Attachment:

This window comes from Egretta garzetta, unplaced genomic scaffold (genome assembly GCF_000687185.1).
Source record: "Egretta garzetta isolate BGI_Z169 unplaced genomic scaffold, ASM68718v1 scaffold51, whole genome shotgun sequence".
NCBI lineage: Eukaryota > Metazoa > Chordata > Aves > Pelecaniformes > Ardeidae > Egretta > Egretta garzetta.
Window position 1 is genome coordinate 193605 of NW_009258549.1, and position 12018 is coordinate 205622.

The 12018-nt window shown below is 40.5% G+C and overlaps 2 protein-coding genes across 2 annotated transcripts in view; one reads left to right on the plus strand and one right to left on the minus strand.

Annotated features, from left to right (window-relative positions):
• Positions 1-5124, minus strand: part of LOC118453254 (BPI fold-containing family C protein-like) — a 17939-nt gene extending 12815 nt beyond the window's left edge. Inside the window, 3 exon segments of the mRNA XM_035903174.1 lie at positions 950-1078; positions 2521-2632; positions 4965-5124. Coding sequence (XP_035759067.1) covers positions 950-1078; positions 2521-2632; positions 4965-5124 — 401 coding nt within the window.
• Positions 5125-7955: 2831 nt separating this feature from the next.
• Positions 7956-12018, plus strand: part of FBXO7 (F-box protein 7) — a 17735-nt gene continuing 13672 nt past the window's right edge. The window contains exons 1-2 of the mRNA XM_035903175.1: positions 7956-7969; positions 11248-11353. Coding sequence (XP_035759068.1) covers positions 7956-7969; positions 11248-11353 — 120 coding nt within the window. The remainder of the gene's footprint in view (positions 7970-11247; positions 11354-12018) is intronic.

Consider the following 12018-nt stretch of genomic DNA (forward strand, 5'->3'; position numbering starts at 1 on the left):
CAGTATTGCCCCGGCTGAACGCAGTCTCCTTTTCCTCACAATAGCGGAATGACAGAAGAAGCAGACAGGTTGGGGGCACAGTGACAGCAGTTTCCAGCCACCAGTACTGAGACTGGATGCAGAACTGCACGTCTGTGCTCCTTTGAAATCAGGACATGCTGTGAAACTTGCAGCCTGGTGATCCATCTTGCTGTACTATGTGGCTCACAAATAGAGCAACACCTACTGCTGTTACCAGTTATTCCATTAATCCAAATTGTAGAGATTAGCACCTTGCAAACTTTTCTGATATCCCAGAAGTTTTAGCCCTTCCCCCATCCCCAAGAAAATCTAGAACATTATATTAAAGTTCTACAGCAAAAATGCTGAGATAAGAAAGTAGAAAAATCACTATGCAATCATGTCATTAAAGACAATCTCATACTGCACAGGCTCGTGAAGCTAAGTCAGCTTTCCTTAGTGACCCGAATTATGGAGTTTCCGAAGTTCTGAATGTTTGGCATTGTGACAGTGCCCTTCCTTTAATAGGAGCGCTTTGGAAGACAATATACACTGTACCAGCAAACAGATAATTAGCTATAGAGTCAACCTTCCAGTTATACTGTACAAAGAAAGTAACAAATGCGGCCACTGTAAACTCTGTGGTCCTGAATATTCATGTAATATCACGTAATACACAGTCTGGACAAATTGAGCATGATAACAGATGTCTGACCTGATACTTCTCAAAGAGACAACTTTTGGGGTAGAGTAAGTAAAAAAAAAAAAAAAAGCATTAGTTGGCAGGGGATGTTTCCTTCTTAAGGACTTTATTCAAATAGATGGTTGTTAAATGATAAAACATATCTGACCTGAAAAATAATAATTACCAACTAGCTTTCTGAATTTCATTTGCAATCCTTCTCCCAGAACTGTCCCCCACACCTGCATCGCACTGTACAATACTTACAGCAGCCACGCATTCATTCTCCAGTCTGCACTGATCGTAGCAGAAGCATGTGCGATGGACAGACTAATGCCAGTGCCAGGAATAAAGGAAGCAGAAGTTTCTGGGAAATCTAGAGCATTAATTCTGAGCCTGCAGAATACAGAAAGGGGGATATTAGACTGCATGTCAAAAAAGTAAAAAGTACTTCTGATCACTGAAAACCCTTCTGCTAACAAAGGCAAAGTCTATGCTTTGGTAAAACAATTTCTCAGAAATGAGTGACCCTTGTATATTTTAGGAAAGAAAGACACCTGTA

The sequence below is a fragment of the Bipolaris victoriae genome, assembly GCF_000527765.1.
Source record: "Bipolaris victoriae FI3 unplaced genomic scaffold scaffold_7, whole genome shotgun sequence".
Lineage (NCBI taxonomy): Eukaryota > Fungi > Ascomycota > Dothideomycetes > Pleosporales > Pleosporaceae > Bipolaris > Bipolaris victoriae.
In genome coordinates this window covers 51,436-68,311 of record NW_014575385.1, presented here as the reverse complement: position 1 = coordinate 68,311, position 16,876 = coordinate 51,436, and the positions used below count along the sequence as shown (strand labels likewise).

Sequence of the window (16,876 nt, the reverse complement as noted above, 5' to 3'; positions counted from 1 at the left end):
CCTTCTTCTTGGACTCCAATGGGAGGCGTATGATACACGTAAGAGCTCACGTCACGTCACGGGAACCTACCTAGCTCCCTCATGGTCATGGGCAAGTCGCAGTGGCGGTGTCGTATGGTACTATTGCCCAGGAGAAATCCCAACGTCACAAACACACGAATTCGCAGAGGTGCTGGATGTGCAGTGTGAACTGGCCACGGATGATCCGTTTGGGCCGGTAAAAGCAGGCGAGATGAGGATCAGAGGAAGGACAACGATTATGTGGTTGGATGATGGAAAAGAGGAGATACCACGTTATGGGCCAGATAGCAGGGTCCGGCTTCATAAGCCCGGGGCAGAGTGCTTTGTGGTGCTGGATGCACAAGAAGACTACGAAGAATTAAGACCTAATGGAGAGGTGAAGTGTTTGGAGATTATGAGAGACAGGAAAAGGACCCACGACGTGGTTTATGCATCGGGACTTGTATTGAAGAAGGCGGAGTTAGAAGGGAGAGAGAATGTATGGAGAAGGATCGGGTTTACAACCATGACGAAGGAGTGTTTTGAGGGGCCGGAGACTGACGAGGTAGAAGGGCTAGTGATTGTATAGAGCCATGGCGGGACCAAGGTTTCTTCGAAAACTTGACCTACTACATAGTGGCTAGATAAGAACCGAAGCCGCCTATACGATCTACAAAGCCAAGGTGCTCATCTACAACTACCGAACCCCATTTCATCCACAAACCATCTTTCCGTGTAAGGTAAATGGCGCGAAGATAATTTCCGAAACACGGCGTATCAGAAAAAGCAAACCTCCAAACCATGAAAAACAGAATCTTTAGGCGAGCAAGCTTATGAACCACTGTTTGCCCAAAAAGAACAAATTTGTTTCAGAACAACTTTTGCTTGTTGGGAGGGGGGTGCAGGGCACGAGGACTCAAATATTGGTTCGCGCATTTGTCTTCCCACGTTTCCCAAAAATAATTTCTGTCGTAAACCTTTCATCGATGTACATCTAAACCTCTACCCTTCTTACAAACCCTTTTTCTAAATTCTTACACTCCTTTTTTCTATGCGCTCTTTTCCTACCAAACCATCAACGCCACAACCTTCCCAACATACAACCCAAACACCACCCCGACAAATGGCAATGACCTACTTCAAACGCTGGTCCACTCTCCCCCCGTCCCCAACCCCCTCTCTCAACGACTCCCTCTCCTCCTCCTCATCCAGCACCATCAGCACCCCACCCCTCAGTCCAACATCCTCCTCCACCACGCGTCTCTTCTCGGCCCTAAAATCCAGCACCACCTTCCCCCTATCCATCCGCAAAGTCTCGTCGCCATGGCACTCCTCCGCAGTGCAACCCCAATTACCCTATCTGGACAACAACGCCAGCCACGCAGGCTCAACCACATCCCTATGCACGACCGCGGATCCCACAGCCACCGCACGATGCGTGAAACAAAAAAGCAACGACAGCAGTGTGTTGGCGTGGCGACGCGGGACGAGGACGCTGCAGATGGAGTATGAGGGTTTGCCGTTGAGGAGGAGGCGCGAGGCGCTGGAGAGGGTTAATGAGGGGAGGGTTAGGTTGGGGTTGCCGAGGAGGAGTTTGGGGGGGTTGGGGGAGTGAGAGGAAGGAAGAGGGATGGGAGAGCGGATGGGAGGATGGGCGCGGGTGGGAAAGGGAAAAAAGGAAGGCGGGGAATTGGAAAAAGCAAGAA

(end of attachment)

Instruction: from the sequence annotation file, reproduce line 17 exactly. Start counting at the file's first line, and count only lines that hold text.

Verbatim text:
CCTTCTTCTTGGACTCCAATGGGAGGCGTATGATACACGTAAGAGCTCACGTCACGTCACGGGAACCTACCTAGCTCCCTCATGGTCATGGGCAAGTCGCAGTGGCGGTGTCGTATGGTACTATTGCCCAGGAGAAATCCCAACGTCACAAACACACGAATTCGCAGAGGTGCTGGATGTGCAGTGTGAACTGGCCACGGATGATCCGTTTGGGCCGGTAAAAGCAGGCGAGATGAGGATCAGAGGAAGGACAACGATTATGTGGTTGGATGATGGAAAAGAGGAGATACCACGTTATGGGCCAGATAGCAGGGTCCGGCTTCATAAGCCCGGGGCAGAGTGCTTTGTGGTGCTGGATGCACAAGAAGACTACGAAGAATTAAGACCTAATGGAGAGGTGAAGTGTTTGGAGATTATGAGAGACAGGAAAAGGACCCACGACGTGGTTTATGCATCGGGACTTGTATTGAAGAAGGCGGAGTTAGAAGGGAGAGAGAATGTATGGAGAAGGATCGGGTTTACAACCATGACGAAGGAGTGTTTTGAGGGGCCGGAGACTGACGAGGTAGAAGGGCTAGTGATTGTATAGAGCCATGGCGGGACCAAGGTTTCTTCGAAAACTTGACCTACTACATAGTGGCTAGATAAGAACCGAAGCCGCCTATACGATCTACAAAGCCAAGGTGCTCATCTACAACTACCGAACCCCATTTCATCCACAAACCATCTTTCCGTGTAAGGTAAATGGCGCGAAGATAATTTCCGAAACACGGCGTATCAGAAAAAGCAAACCTCCAAACCATGAAAAACAGAATCTTTAGGCGAGCAAGCTTATGAACCACTGTTTGCCCAAAAAGAACAAATTTGTTTCAGAACAACTTTTGCTTGTTGGGAGGGGGGTGCAGGGCACGAGGACTCAAATATTGGTTCGCGCATTTGTCTTCCCACGTTTCCCAAAAATAATTTCTGTCGTAAACCTTTCATCGATGTACATCTAAACCTCTACCCTTCTTACAAACCCTTTTTCTAAATTCTTACACTCCTTTTTTCTATGCGCTCTTTTCCTACCAAACCATCAACGCCACAACCTTCCCAACATACAACCCAAACACCACCCCGACAAATGGCAATGACCTACTTCAAACGCTGGTCCACTCTCCCCCCGTCCCCAACCCCCTCTCTCAACGACTCCCTCTCCTCCTCCTCATCCAGCACCATCAGCACCCCACCCCTCAGTCCAACATCCTCCTCCACCACGCGTCTCTTCTCGGCCCTAAAATCCAGCACCACCTTCCCCCTATCCATCCGCAAAGTCTCGTCGCCATGGCACTCCTCCGCAGTGCAACCCCAATTACCCTATCTGGACAACAACGCCAGCCACGCAGGCTCAACCACATCCCTATGCACGACCGCGGATCCCACAGCCACCGCACGATGCGTGAAACAAAAAAGCAACGACAGCAGTGTGTTGGCGTGGCGACGCGGGACGAGGACGCTGCAGATGGAGTATGAGGGTTTGCCGTTGAGGAGGAGGCGCGAGGCGCTGGAGAGGGTTAATGAGGGGAGGGTTAGGTTGGGGTTGCCGAGGAGGAGTTTGGGGGGGTTGGGGGAGTGAGAGGAAGGAAGAGGGATGGGAGAGCGGATGGGAGGATGGGCGCGGGTGGGAAAGGGAAAAAAGGAAGGCGGGGAATTGGAAAAAGCAAGAA